Next, it’s time to get to work on achieving your big dreams. And small ones too…
How To Achieve Your Financial Goals
First, write them down.
Doing so will force you to clarify your thinking. And make sure all of the elements from the SMART system are included in what you write.
Second, brainstorm a list of activities that support your desires. Looking back up at the goal tree example, I can come up with plenty.
Here are a few examples:
- Improve resume
- Network with a new person every month
- Update monthly budget
- Brown bag lunch
- Set up a monthly automatic deposit to a savings account
Finally, sit down at the start of each week. And integrate the activities into your daily routine. Also, a to-do list if you keep one.
Tools And Tips For Achieving Success
Regardless of what objectives you set for yourself. Always seek out the best tools and resources.
Here are a few that fit well and can help you out…
First, make your resume the best it can be to secure a higher-paying job. For this, I like MyPerfectResume.
Second, reducing expenses and saving more money should be on everyone’s financial goal list. That’s why we use the cash rebate app from Rakuten.
Because every little bit of savings adds up in the short term. To help you with your big long-term hopes and money vision.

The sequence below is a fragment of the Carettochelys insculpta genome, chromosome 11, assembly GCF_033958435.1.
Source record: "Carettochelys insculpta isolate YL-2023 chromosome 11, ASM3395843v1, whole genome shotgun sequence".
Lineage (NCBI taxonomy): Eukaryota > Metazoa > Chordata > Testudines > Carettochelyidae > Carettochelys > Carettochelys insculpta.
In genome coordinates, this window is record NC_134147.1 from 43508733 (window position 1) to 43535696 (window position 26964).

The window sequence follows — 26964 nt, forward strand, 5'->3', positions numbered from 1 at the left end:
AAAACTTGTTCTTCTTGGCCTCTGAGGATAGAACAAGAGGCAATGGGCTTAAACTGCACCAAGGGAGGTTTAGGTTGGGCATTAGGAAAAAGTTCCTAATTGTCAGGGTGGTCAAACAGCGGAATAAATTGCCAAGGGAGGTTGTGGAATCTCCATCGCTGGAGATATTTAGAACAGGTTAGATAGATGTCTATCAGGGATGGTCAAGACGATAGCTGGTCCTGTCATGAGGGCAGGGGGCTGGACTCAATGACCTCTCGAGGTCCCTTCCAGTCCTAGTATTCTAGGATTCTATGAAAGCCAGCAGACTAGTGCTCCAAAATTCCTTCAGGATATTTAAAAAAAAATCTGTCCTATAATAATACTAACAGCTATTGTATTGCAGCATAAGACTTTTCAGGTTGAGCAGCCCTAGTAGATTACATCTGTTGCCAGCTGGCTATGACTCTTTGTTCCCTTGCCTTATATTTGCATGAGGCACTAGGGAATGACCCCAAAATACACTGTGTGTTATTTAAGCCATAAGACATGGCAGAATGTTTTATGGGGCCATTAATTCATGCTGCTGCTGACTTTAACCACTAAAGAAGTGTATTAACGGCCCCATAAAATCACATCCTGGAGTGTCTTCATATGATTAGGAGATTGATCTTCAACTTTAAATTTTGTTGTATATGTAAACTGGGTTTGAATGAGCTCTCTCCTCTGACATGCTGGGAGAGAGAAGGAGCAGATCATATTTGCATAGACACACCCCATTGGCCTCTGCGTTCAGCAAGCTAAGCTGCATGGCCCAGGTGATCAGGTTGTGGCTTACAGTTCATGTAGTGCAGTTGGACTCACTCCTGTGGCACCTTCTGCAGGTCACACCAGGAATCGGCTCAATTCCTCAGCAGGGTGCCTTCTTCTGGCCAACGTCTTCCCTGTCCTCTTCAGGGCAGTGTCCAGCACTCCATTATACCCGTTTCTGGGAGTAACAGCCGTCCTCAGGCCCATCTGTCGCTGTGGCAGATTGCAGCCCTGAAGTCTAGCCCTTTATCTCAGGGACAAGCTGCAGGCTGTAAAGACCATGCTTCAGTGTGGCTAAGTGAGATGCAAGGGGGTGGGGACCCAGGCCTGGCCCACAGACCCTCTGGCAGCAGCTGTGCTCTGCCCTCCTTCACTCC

Finally, try the free online tool from Personal Capital. It’s great for managing expenses, budgeting, and pulling your investments together in one place.
Okay. That’s my take on financial goal setting. Allow me to wrap up with a few parting comments…
Wrap Up On Medium-Term Financial Goals
Medium-term financial goals should be the cornerstone of your financial goal planning.
By approaching your financial goal setting with a goal tree. Your daily activities support your overall financial objectives.
Which in turn supports your medium-term financial goals. Allowing you to accomplish your long-term financial goals. Consistent with your vision of the future.
Finally, good luck. No matter what financial outcomes you desire to accomplish.
Now. Get busy.
Selecting, setting, and achieving your financial goals. With an emphasis on medium-term financial goals that hold it all together.
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Disclosure & Disclaimer: I am not a licensed investment adviser, financial adviser, or tax professional. And I am not providing you with individual investment advice, financial guidance, or tax counsel. Furthermore, this website’s only purpose is information & entertainment. And we are not liable for any losses suffered by any party because of information published on this blog.